If anything, Ray appears to be improving as the season progresses, and he’s now squarely in the American League Cy Young race alongside the likes of Lance Lynn and Gerrit Cole. Plus, at 29 years old he’s setting himself up to be one of the most intriguing pitchers available in free agency this winter.
More immediately, he’s the pitcher who gives the Blue Jays the best chance to win. And should the Blue Jays somehow defy the odds and reach the wild-card game, there’s zero doubt that Ray would ideally be the pitcher who gets the ball.
Of course, offence remains an issue for the Blue Jays even after a much-needed win. They’ve now scored just 14 total runs in the six games they’ve played on this homestand, an average of 2.33 runs per game.
In recent weeks, Vladimir Guerrero Jr. has been swinging more, chasing more and hitting more grounders. That combination has contributed to his summer slump – though those shifts may also be linked to the nagging injuries and fatigue many players experience this time of year.
“The at-bats were really good the last two days. Vladdy’s at-bats have been really good, so that’s a good sign. Of course we need him to get back to who he was,” Montoyo said. “But we can never forget it’s the first full season for all these kids getting to 500 or 600 at-bats.”
On Wednesday, Guerrero Jr. grounded out his first time up before contributing with a line-drive single and a walk. More days like that and his results should start to normalize once again.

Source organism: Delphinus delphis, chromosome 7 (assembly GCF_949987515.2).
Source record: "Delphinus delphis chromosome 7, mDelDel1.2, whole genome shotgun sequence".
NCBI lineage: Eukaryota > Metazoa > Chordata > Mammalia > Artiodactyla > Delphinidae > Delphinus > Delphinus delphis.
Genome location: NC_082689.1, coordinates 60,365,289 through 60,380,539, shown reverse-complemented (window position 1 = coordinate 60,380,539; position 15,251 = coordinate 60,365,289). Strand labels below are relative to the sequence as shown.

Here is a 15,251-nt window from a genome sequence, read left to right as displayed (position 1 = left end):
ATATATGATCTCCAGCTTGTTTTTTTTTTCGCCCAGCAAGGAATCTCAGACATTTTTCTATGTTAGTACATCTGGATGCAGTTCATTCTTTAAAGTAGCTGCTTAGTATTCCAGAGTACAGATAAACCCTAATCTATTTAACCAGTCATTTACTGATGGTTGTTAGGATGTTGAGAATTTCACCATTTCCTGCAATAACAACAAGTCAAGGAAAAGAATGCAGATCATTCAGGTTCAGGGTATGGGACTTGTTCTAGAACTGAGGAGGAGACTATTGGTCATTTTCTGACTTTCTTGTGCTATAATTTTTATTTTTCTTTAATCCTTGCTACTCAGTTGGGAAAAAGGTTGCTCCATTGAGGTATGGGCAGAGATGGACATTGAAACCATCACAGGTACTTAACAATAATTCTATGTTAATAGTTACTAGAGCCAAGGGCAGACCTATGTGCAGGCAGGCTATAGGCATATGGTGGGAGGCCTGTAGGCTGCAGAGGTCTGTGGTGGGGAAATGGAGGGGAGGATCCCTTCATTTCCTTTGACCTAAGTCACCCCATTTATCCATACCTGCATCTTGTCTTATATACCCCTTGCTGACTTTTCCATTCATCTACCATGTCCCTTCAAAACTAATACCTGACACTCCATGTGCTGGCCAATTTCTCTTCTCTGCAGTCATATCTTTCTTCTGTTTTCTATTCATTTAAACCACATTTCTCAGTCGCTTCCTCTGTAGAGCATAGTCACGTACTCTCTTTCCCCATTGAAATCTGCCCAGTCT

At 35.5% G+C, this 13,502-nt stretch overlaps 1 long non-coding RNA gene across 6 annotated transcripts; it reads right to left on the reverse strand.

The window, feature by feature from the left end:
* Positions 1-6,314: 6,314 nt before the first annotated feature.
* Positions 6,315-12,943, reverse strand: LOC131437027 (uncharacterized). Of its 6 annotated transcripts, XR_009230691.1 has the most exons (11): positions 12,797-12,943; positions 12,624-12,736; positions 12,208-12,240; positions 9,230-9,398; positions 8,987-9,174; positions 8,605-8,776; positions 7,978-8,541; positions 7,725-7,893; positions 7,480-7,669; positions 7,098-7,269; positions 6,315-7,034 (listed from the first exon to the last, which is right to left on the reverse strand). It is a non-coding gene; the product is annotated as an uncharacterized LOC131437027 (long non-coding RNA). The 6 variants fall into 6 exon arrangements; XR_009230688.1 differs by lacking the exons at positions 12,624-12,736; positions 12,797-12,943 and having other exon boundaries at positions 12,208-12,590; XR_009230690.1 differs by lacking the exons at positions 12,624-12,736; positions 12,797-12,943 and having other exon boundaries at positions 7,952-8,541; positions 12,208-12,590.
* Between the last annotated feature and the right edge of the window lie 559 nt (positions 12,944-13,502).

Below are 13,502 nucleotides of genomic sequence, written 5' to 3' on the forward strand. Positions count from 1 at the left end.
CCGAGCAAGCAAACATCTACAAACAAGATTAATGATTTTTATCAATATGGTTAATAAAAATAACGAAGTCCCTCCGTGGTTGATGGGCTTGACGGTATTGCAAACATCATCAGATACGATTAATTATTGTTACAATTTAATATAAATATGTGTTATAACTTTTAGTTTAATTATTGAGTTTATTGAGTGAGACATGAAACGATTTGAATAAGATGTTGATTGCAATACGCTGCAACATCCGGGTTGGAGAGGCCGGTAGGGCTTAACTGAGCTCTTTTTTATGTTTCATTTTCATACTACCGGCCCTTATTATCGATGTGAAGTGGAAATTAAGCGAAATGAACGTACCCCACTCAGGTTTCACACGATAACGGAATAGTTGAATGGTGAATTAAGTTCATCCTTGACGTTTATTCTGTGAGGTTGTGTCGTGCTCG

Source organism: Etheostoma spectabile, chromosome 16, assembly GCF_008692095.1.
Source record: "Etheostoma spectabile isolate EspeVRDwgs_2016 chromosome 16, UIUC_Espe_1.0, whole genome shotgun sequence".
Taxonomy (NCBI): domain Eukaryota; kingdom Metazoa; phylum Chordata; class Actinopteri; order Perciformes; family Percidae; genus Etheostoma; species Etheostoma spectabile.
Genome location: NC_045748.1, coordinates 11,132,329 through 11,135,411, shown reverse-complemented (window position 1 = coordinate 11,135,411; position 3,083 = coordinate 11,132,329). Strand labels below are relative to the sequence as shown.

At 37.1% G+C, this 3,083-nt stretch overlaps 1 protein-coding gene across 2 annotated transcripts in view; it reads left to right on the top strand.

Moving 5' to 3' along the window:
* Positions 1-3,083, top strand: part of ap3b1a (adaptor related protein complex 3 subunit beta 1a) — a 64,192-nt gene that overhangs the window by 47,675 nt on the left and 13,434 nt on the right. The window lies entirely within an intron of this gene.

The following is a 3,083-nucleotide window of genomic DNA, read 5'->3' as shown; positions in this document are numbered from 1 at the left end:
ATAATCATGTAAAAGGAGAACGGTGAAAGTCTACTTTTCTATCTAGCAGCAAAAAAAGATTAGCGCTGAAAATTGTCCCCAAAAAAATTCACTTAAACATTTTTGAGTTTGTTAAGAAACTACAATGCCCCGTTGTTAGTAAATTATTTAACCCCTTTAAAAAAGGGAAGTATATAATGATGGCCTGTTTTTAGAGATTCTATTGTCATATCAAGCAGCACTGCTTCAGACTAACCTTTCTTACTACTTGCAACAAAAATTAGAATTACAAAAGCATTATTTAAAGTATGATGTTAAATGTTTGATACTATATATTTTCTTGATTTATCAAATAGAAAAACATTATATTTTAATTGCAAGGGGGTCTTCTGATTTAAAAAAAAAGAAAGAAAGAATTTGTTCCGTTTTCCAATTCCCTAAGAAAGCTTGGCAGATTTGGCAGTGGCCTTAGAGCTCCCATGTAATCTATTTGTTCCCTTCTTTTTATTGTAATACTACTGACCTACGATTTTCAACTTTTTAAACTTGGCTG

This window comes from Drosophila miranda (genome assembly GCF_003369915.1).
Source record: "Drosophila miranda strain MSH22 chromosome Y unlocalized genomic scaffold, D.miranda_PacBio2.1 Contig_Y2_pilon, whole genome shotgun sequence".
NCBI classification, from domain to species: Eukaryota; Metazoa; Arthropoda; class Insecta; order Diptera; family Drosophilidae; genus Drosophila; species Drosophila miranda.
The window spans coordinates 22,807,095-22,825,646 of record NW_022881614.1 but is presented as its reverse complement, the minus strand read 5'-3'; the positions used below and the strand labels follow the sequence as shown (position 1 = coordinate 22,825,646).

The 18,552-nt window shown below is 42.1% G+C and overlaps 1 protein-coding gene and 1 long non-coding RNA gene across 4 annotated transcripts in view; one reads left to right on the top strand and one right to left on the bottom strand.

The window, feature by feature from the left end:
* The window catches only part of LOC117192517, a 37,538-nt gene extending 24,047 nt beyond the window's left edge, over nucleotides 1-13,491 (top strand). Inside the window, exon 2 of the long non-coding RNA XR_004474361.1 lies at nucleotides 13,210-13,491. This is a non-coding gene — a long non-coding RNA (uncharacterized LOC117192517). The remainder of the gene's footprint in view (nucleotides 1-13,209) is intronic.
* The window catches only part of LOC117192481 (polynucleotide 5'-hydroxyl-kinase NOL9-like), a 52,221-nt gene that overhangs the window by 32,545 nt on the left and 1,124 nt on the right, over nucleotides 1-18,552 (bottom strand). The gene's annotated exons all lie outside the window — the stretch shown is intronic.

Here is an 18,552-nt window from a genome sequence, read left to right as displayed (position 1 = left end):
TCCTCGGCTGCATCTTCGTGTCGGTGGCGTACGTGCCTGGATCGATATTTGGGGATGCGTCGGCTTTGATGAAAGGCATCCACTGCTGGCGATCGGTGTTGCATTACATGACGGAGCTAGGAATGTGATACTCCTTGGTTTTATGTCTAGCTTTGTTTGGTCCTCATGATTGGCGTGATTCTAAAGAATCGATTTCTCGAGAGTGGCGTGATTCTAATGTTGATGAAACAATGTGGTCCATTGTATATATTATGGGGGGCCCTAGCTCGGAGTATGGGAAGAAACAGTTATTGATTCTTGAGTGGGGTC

Meanwhile, the Blue Jays will be without George Springer for at least two more days as he continues working his way back from a Grade 1 sprain in his left knee. If Thursday’s baserunning drills go according to plan, Springer could conceivably return this weekend against the Detroit Tigers, but the Blue Jays will be careful not to rush him.
First, though, the series finale against the White Sox – and one last chance to combine some excellent pitching with the full-fledged offensive attack that’s gone missing lately.
“It was a great win,” Montoyo said. “That’s what we need to do. When your hitters are struggling, your pitchers need to keep you in the game and they have been.”
Elks name Cornelius as starting QB for injured Harris – TSN
Taylor Cornelius will get the starting nod at quarterback when the Edmonton Elks face the Winnipeg Blue Bombers on Saturday.
The 26-year-old quarterback has not taken any snaps for the Elks this season, but has three carries and rushed for two yards in five games played.
Cornelius previously played for the Tampa Bay Vipers of the XFL where he threw for 858 yards with four touchdowns and six interceptions in five games played.
The Amarillo, TX native will be replacing starting quarterback Trevor Harris, who was placed on the six-injured list after sustaining a neck injury during September 11th loss against the Calgary Stampeders.
Harris has thrown for 1481 yards with six touchdowns and five interceptions over five games this season.
Patrick Kane says he didn’t know in 2010 about assault allegations – Sportsnet.ca
Editor’s note: The following story contains references to sexual assault which may be distressing. Please exercise discretion before reading.